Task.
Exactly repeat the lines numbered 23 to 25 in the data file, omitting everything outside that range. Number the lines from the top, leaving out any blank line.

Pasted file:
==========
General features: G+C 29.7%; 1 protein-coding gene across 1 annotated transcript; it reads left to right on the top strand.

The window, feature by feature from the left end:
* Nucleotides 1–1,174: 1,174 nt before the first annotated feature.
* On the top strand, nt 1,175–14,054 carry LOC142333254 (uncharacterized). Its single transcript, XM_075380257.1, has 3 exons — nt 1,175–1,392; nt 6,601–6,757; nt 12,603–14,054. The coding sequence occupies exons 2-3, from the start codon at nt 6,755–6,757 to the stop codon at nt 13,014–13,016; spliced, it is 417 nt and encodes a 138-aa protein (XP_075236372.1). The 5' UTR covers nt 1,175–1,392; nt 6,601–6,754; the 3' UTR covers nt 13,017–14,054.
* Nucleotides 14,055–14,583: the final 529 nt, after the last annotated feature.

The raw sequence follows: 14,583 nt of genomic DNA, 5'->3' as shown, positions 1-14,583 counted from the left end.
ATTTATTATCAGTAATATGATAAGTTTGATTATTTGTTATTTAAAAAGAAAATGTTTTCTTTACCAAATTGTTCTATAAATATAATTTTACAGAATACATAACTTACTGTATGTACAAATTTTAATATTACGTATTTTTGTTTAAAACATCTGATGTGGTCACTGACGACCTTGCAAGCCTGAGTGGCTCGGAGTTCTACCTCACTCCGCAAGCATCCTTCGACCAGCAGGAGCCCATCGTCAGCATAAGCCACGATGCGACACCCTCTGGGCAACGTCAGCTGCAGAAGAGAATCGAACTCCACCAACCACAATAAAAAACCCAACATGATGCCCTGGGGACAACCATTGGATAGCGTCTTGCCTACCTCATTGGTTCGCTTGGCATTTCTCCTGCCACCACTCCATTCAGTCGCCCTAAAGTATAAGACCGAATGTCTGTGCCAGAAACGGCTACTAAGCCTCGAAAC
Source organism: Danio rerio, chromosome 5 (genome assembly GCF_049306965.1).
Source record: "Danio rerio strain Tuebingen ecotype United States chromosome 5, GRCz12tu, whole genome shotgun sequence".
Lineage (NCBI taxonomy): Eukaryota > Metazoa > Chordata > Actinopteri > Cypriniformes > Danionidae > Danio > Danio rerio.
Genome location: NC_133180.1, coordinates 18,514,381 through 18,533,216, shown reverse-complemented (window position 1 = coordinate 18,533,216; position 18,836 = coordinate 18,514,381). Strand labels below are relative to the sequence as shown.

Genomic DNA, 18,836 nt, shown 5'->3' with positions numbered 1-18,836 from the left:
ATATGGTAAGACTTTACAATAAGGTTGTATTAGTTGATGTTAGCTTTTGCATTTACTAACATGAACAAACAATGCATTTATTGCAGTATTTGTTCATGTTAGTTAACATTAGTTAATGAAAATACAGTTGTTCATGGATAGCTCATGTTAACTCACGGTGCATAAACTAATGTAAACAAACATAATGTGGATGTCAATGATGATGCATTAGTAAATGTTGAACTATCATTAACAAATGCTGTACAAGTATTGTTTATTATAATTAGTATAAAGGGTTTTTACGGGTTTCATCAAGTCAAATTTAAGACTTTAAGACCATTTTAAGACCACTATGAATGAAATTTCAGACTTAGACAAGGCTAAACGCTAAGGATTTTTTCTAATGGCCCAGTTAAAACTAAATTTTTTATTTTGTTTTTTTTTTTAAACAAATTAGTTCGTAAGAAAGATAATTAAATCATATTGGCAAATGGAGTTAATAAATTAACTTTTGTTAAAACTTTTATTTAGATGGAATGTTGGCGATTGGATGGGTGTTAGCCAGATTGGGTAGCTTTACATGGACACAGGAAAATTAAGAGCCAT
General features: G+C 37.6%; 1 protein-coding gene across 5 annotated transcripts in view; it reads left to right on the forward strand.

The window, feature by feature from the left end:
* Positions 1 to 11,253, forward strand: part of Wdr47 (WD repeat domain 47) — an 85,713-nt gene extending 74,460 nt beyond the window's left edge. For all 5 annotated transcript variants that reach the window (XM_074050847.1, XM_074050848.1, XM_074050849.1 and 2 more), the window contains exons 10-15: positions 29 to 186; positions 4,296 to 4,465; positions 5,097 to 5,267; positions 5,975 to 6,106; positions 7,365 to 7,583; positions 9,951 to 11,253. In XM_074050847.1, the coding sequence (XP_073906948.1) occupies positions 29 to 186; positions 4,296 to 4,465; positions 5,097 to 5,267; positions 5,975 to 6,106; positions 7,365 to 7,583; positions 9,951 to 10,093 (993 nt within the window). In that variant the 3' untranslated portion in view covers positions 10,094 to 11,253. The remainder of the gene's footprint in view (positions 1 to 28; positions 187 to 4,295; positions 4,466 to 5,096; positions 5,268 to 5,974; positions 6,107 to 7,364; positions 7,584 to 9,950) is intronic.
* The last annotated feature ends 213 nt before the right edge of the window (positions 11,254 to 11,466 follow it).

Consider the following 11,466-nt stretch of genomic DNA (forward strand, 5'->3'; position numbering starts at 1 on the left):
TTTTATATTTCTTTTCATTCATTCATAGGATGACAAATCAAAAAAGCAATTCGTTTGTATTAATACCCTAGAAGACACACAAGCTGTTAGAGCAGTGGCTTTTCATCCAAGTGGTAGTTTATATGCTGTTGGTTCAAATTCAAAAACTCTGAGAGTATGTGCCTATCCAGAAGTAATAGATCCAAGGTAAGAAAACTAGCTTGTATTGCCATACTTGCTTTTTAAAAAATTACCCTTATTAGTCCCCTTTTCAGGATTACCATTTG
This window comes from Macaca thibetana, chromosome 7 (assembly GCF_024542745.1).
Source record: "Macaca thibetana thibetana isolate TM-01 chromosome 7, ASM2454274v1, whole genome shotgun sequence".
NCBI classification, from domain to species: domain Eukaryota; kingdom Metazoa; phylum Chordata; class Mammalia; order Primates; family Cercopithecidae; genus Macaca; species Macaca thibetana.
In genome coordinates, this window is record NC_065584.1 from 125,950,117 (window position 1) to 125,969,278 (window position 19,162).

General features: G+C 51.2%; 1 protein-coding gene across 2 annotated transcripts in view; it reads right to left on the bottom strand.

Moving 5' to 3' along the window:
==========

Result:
In genome coordinates, this window is record NC_065584.1 from 125,950,117 (window position 1) to 125,969,278 (window position 19,162).

General features: G+C 51.2%; 1 protein-coding gene across 2 annotated transcripts in view; it reads right to left on the bottom strand.

Moving 5' to 3' along the window: